Suede – The Blue Hour
For many years I told anyone who asked that I did not much care for Suede. The roots of this are firmly set in May of 1992 when I made a choice in a Reading record store between two debut singles that, I believe, had both garnered ‘Single Of The Week’ status from the ‘NME’ or ‘Melody Maker’ at a time in my life when These Things (still, just about) Mattered. A toss of a coin, a flick of the wrist and the choice was made. ‘Sunshine Smile’ by Adorable triumphed over ‘The Drowners’ and my irrational snooty disapproval of Suede began.
It did not help their case that Suede almost immediately became fully anointed by the music press as The Ones. Blushing flushes of enthusiasm over singles I could handle, but preening multi page articles and cover stardom was another matter. This is how it is when you are young enough to care about such things and old enough to tip things on their heads and be intentionally obtuse and dismissive about them. On reflection I would not have it any other way and besides, it meant certain delights passed over became hidden treasures for future pleasure.
Suede certainly became a future pleasure. Indeed, it was only after they had burned brightly, faded away, been all-but forgotten and then unexpectedly reappeared that my interest was piqued. New friends whose tastes I trusted were little short of devotional (and sometimes somewhat in excess of obsessive) and so I dipped a toe. Thus it was that 2016’s ‘Night Thoughts’ was the first Suede record I bought and it is only by some strange oversight that it did not feature in the advent series of that year, for it was certainly one of my most played and enjoyed records. One thing I enjoyed about that record was its sense of the cinematic or the theatrical and indeed this notion of Pop as theatre is a common thread I start to see emerge during this year, which is perhaps to say in my ever-changing interests. It is not something I would have welcomed in younger years but as we have said, this is okay. This is not an unpleasant development.
If there was something of the cinematic in ‘Night Thoughts’ it is certainly extended and further exposed on ‘The Blue Hour’. Is the trilogy of records from ‘Bloodsports’ to ‘Blue Hour’ some kind of strange concept? Is it a wildly extravagant Progressive Rock narrative of the imagination? Perhaps, perhaps. I am sure that this is documented somewhere and I am sure that some of those aforementioned obsessives can enlighten me but I am not sure I am ready for such things, not sure I am sufficiently willing to be immersed in the depths of madness I suspect is at play here. For ‘The Blue Hour’ is certainly somewhat unhinged and nonsensical in that the feel of the record is one of opaqueness and uncertainty. In this it recollects the Rolling Blackouts record and one wonders if RBCF were Suede fans in their youth. It would certainly fit.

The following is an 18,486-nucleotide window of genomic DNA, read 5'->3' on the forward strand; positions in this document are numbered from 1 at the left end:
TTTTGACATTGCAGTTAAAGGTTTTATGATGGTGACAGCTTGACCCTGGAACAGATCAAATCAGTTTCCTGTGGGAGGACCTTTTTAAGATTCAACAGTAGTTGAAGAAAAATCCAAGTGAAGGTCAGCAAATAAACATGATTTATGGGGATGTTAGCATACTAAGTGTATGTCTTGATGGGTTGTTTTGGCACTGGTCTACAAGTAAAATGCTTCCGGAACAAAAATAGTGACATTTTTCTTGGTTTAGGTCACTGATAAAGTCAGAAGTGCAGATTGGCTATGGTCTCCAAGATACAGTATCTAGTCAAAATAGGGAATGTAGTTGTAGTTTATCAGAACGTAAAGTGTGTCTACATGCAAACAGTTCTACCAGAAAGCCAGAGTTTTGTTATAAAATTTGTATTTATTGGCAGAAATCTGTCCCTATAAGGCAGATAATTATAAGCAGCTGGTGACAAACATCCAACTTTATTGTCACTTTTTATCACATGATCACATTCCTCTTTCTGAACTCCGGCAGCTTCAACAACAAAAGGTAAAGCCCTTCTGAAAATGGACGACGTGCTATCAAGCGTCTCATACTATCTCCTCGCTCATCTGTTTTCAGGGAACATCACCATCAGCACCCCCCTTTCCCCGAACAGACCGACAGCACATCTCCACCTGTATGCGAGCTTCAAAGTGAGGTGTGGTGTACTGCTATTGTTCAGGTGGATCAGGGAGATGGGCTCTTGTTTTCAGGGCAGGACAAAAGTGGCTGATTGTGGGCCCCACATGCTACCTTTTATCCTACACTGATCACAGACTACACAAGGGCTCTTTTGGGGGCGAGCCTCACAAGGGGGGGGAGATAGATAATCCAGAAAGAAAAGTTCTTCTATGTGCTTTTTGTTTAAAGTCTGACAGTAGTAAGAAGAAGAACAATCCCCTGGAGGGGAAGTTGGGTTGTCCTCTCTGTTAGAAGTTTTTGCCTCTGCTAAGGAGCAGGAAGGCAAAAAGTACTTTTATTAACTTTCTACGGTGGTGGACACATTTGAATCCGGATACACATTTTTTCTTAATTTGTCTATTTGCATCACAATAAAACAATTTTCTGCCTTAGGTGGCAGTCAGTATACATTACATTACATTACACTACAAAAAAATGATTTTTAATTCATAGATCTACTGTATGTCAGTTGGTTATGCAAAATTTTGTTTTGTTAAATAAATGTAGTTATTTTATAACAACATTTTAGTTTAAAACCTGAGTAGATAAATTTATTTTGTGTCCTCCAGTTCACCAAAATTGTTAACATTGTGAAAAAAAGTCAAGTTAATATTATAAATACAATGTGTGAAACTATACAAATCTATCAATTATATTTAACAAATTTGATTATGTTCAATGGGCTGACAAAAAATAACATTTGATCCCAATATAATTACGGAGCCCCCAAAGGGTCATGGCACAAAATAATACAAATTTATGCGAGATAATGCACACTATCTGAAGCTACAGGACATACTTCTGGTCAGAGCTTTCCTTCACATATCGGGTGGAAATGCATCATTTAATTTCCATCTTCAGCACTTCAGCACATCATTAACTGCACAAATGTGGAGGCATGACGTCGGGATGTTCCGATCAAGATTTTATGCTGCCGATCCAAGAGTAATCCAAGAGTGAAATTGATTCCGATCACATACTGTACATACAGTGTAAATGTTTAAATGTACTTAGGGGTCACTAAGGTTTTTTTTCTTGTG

This opaqueness and uncertainty, this infusion of tension and anxiety that sits across the entirety of ‘The Blue Hour’ is perhaps what makes it so compelling as a product very much of its time(s). It is a record that feels both vasty monumental and wearily decrepit. It puts me in mind of The Who pissing against that concrete monolith, itself a nod to ‘2001’ of course and there is that cinematic, theatrical reference creeping back again. So it goes. So it is. So it will always be.
Critics will doubtless cast aspersions on Brett Anderson’s aspirations to literary landscapes (I admit to having had a copy of his ‘Coal Black Mornings’ on my ‘to-read’ pile for some considerable time, but that it remains unread is more to do with a general aversion to Rock Biographies than anything else more personal) and this is certainly to the fore on ‘The Blue Hour’, never more so than on my favourite track ‘Wastelands’. Obviously referencing Eliot’s poem (can anything using that title ever escape the inevitable shackling of reference, at least in part? No, thought not.) ‘Wastelands’ segues neatly and seamlessly from album opener ‘As One’ and firmly sets the mood of the album as one of bleak sensuality. Like Gravenhurt’s magnificent ‘Hollow Men’, ‘Wastelands’ conjures a cacophonous world of strangely compelling ugliness. Juxtaposing seductive imagery (“I watch the sweat fall / Against your clothes”) with hardness (“the car beside the road” and severing ties) the song knowingly plunders our shared library of visual metaphors. Then there is something exquisite about the way in which Anderson delivers that line about “the way you make your exits / there are no words” (although when I first heard the song I thought he was singing about her handwriting “and the way you make your ‘x’s” which actually I think is a much better line. Brett, if you are reading this, you can have that one on me). Admittedly those lines about how “our veins are opened” feel clumsy and just too sixth-form-tortured-poet but then again isn’t that just exactly what Eliot’s poem connects to most obviously? Perhaps it all fits after all.
Musically ‘Wastelands’ treads the fine line between overbearing and accessable. It is firmly in the tradition of Guitar Rock Music, and if sometimes that can be the worst condemnation of all, sometimes too it can be a heartening compliment. Again, ‘bleak sensuality’ feels apposite in describing the sounds so let us recycle that phrase and be done with it. It is there too in Anderson’s vocal delivery, most notably in the way he delivers his S’s. Sibilant and harsh, if they occasionally seem All Too Much then that surely is an intentional part of the deal. Here is frustration. Here is diabolical betrayal, a desperate need to find something lost that never existed in the first place. Theatrical illusion, as we said.
So as the future unfurls in a violent flourish of uncertainty one thing we can be sure of is that Suede finally won their way into my heart. I look forward to continuing the journey.